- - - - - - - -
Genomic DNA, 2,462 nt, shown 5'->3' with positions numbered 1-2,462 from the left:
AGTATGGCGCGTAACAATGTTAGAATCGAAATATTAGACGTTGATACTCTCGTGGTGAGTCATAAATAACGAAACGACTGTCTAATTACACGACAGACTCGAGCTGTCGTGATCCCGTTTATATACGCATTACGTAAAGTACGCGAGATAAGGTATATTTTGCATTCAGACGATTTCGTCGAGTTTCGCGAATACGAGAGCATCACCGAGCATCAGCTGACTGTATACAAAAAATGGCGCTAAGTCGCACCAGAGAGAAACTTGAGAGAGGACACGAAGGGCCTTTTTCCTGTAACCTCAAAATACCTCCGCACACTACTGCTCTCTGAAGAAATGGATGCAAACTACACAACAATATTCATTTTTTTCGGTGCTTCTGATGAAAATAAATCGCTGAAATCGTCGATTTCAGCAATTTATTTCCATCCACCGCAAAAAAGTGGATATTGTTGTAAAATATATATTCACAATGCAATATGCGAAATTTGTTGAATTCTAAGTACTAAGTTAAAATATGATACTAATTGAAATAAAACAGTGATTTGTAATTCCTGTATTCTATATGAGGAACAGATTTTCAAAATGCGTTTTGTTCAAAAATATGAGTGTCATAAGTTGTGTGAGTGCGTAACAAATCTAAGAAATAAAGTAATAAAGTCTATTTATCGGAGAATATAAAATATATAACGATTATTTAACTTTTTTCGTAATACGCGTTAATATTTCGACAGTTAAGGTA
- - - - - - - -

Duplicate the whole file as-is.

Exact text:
Genomic DNA, 2,462 nt, shown 5'->3' with positions numbered 1-2,462 from the left:
AGTATGGCGCGTAACAATGTTAGAATCGAAATATTAGACGTTGATACTCTCGTGGTGAGTCATAAATAACGAAACGACTGTCTAATTACACGACAGACTCGAGCTGTCGTGATCCCGTTTATATACGCATTACGTAAAGTACGCGAGATAAGGTATATTTTGCATTCAGACGATTTCGTCGAGTTTCGCGAATACGAGAGCATCACCGAGCATCAGCTGACTGTATACAAAAAATGGCGCTAAGTCGCACCAGAGAGAAACTTGAGAGAGGACACGAAGGGCCTTTTTCCTGTAACCTCAAAATACCTCCGCACACTACTGCTCTCTGAAGAAATGGATGCAAACTACACAACAATATTCATTTTTTTCGGTGCTTCTGATGAAAATAAATCGCTGAAATCGTCGATTTCAGCAATTTATTTCCATCCACCGCAAAAAAGTGGATATTGTTGTAAAATATATATTCACAATGCAATATGCGAAATTTGTTGAATTCTAAGTACTAAGTTAAAATATGATACTAATTGAAATAAAACAGTGATTTGTAATTCCTGTATTCTATATGAGGAACAGATTTTCAAAATGCGTTTTGTTCAAAAATATGAGTGTCATAAGTTGTGTGAGTGCGTAACAAATCTAAGAAATAAAGTAATAAAGTCTATTTATCGGAGAATATAAAATATATAACGATTATTTAACTTTTTTCGTAATACGCGTTAATATTTCGACAGTTAAGGTA